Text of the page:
The Italian Cultural Institute of San Francisco has collaborated with the Giacomo Puccini Foundation, the City of Lucca, Associazione Lucchesi nel Mondo, San Francisco Opera, and San Francisco Opera's BRAVO! Club to host an exhibition entitled "Puccini and Lucca in San Francisco," which opened on September 15 and will close October 13. The exhibition includes several panels that feature images related to Puccini and his native city. Several costumes from San Francisco Opera's Tosca, Suor Angelica, Turandot, and La Bohème are also being displayed.

At the opening last night, San Francisco Opera Music Director Nicola Luisotti (pictured above, photograph by John Martin), spoke briefly in Italian about Puccini. Thankfully, the Event Coordinator of Italian Cultural Institute was game enough to give an impromptu translation of his remarks. Luisotti is from the same province as Puccini, and has been performing his music in one capacity for decades. It turns out that an uncle of Maestro Luisotti, one Don Guido Luisotti, was friend with Puccini himself. Apparently a hunting invitation to Don Guido from Puccini even survives. The evening also included San Francisco Conservatory of Music's Ian Scarfe playing Puccini on piano as guests viewed the exhibit or chatted to each other.

* Tattling * 
I had been invited to this reception by Luisotti's publicist, as I have generally gone out of my way to avoid Bravo! events. I must have made some flippant remark about my distaste for the Bravo! Club, because evidently a certain other publicist conveyed my aversion to one of their board members. In any case, everyone I met at this event was quite pleasant, and it was an amusing opportunity to practice Italian.

Opera San José's Idomeneo

Idomeneocoro * Notes *
Last weekend the 28th season of Opera San José opened with Idomeneo. The production (Act I pictured left, photo by P. Kirk) directed by Brad Dalton, is gorgeous. Steven C. Kemp's set looks meticulously researched, and Johann Stegmeir's costumes were quite pretty. The choreography, from Dennis Nahat, did not always go with the text, but worked well on the singers. The dancing was rather festive, but not executed perfectly.

The orchestra sounded smooth and energetic under Maestro George Cleve. At times the musicians in the pit were slightly ahead of the principal singers. The chorus kept together for the most part, and were not overly loud. Overall the singing of "Cast 1" that performed on Sunday was nice, if not occasionally timid. Mozart leaves the voice exposed, and small errors are noticeable.

Sandra Bengochea was a flirtatious Ilia, had good volume, but her enunciation of the Italian was not always clear. Jasmina Halimic was very funny as Elettra, without sounding harsh. She does have a bit of a gasp at the bottom of her voice. Her last aria was outstanding, however. Betany Coffland (Idamante) is convincingly tall and slim enough to play a young man, her metallic voice is sounds strong and high, and perhaps a bit tinny at the top. In the title role, Alexander Boyer made valiant attempt. His voice has a pleasant warmth. Boyer did seem afraid of the coloratura, and his "Torna la pace al core," while pretty, was not completely decisive. Nonetheless, his performance was part of an enjoyable and satisfying afternoon.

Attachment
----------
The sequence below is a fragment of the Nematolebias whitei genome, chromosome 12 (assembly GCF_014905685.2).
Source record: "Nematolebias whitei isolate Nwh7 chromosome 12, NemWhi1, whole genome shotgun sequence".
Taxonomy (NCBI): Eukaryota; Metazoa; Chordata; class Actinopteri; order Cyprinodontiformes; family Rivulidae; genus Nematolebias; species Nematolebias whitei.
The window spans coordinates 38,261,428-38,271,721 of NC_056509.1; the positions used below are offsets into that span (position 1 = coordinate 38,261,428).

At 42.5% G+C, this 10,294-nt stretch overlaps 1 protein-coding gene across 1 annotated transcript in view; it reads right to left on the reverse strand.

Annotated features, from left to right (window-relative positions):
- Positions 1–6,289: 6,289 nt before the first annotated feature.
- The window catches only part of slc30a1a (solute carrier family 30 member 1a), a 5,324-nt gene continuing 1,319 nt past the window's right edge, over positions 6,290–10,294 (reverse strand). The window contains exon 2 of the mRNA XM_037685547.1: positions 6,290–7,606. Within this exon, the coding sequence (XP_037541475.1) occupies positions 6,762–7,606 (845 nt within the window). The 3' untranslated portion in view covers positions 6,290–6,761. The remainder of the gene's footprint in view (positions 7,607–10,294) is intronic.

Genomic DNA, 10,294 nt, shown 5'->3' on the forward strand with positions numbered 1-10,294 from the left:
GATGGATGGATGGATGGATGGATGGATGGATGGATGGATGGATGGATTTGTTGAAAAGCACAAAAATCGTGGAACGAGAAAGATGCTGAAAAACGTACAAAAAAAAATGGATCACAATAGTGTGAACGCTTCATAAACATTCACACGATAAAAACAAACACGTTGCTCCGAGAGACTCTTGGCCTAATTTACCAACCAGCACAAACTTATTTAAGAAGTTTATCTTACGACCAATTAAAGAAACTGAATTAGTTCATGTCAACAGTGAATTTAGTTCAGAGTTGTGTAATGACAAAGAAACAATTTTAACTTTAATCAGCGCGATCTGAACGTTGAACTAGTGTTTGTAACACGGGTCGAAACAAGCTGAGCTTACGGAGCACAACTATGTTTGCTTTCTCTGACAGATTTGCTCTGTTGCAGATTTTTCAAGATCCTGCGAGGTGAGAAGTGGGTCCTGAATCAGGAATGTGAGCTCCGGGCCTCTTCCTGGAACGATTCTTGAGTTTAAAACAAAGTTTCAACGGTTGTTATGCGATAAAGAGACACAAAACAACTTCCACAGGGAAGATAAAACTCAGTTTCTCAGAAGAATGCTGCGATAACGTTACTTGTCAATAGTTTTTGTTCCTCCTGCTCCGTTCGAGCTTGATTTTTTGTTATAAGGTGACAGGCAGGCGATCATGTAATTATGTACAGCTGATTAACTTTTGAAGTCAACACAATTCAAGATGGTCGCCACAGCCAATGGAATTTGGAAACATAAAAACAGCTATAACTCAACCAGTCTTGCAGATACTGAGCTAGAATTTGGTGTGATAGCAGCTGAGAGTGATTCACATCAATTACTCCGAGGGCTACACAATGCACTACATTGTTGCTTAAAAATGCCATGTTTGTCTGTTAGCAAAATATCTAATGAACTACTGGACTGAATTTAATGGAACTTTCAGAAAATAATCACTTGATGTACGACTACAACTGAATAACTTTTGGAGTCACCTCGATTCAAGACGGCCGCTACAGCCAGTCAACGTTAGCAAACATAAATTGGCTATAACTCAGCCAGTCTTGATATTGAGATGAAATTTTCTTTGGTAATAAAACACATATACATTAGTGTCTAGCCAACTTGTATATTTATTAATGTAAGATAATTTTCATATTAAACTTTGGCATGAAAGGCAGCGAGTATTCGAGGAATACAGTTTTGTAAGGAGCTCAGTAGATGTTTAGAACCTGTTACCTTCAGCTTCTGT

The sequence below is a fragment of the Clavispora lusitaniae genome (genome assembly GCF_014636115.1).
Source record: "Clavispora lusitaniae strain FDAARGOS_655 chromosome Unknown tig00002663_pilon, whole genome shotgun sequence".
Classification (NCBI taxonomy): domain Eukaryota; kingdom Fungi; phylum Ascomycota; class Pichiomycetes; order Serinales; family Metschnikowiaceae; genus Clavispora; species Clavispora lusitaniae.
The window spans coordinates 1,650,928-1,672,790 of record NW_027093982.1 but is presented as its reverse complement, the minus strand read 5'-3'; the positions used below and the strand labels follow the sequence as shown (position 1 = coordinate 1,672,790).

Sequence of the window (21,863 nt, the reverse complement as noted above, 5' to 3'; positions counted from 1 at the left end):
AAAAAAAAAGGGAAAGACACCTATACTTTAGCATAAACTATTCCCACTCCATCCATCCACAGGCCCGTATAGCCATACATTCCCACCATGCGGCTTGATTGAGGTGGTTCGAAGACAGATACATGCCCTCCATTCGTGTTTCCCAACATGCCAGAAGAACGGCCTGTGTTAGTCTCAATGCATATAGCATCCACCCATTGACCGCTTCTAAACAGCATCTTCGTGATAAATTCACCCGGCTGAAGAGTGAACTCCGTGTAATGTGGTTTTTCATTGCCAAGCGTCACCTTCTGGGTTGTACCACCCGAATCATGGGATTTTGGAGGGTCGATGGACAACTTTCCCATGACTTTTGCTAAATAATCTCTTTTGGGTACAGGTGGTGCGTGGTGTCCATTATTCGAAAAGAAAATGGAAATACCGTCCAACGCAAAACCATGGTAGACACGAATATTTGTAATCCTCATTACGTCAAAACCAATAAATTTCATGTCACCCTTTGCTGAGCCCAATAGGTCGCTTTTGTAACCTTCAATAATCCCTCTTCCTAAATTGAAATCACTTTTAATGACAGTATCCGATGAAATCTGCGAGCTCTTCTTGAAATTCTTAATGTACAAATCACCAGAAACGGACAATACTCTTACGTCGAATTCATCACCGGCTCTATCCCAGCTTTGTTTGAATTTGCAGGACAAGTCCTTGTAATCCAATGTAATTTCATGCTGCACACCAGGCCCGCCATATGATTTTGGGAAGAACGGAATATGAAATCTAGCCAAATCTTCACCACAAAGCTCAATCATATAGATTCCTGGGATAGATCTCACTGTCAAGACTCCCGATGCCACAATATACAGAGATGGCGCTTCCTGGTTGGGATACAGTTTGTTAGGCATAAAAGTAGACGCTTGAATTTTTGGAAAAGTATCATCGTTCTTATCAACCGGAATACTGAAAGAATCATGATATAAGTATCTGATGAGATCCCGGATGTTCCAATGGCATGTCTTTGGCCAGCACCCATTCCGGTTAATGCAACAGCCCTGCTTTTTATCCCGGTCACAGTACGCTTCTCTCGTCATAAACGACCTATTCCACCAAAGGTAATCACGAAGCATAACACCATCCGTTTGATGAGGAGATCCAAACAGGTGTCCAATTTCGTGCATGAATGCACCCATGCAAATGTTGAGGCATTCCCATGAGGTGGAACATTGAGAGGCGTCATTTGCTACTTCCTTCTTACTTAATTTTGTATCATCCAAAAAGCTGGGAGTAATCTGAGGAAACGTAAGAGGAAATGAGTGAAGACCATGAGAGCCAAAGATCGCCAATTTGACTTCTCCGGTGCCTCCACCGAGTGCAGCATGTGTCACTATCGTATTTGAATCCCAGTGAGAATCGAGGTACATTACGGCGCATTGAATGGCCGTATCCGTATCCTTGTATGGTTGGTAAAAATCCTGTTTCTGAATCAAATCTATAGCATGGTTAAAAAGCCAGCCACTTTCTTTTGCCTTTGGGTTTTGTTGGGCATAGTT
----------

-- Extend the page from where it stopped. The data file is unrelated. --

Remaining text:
* Tattling * 
The audience seemed utterly delighted to be at this matinée, and clapped with enthusiasm for singing and sets alike. There was hardly any whispering or electronic noise.

SF Opera's Heart of a Soldier Media Round-Up

Heart-of-a-soldier-nj-melody-moore Production Web Site | SF Opera's Blog

Reviews of San Francisco Opera's Heart of a Soldier (Melody Moore as Susan Rescorla and Koa the Golden Retriever as Buddy pictured left, photo by Cory Weaver) are, to put it gently, decidedly mixed.

Performance Reviews: Associated Press | Civic Center | Financial Times | Los Angeles Times | New York Times | The Reverberate Hills | Out West Arts | San Francisco Chronicle | San Francisco Examiner | San Jose Mercury News | SFist | Wall Street Journal

Heart of a Soldier World Premiere

Heart-of-a-soldier-act-ii * Notes * 
The world premiere of Heart of a Soldier (Act II pictured left, photograph by Cory Weaver) given by San Francisco Opera last night. The opera is about the life of Rick Rescorla, the director of security of Morgan Stanley who lost his life as the in the September 11th attacks after evacuating 2,700 people from the World Trade Center. The first half of this ambitious work covers 28 years of Rescorla's story, with five different scene changes spanning four continents. The act is only an hour long, so it is great deal of narrative jammed into a tiny space. Basically, this means a lot of recitative and the need for quick scene changes. Librettist Donna Di Novelli's words seem to take precedence over composer Christopher Theofanidis' music. The second half deals with Rescorla's last three years in New Jersey and New York. Here the ensembles, duets, and arias are less burdened by having to tell the story. The ending was particularly strong.